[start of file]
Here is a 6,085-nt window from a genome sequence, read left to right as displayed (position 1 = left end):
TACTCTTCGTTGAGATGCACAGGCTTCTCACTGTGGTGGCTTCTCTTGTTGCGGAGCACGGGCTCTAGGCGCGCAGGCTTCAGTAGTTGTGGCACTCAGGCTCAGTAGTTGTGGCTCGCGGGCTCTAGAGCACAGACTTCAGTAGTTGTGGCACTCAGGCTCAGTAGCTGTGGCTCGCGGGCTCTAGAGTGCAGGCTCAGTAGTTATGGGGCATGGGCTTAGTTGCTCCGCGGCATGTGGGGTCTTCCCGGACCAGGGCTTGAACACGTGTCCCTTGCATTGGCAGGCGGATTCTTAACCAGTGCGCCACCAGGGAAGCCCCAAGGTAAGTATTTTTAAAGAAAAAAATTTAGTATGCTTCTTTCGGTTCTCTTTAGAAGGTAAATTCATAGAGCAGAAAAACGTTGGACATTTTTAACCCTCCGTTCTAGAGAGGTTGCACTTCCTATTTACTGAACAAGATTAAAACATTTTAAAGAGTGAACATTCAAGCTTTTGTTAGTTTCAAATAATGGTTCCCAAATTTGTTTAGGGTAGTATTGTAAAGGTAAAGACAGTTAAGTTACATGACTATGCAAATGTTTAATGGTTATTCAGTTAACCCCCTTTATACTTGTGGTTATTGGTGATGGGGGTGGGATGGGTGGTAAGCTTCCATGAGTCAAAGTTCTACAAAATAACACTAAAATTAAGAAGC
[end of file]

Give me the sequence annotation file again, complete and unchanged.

Here is a 6,085-nt window from a genome sequence, read left to right as displayed (position 1 = left end):
TACTCTTCGTTGAGATGCACAGGCTTCTCACTGTGGTGGCTTCTCTTGTTGCGGAGCACGGGCTCTAGGCGCGCAGGCTTCAGTAGTTGTGGCACTCAGGCTCAGTAGTTGTGGCTCGCGGGCTCTAGAGCACAGACTTCAGTAGTTGTGGCACTCAGGCTCAGTAGCTGTGGCTCGCGGGCTCTAGAGTGCAGGCTCAGTAGTTATGGGGCATGGGCTTAGTTGCTCCGCGGCATGTGGGGTCTTCCCGGACCAGGGCTTGAACACGTGTCCCTTGCATTGGCAGGCGGATTCTTAACCAGTGCGCCACCAGGGAAGCCCCAAGGTAAGTATTTTTAAAGAAAAAAATTTAGTATGCTTCTTTCGGTTCTCTTTAGAAGGTAAATTCATAGAGCAGAAAAACGTTGGACATTTTTAACCCTCCGTTCTAGAGAGGTTGCACTTCCTATTTACTGAACAAGATTAAAACATTTTAAAGAGTGAACATTCAAGCTTTTGTTAGTTTCAAATAATGGTTCCCAAATTTGTTTAGGGTAGTATTGTAAAGGTAAAGACAGTTAAGTTACATGACTATGCAAATGTTTAATGGTTATTCAGTTAACCCCCTTTATACTTGTGGTTATTGGTGATGGGGGTGGGATGGGTGGTAAGCTTCCATGAGTCAAAGTTCTACAAAATAACACTAAAATTAAGAAGC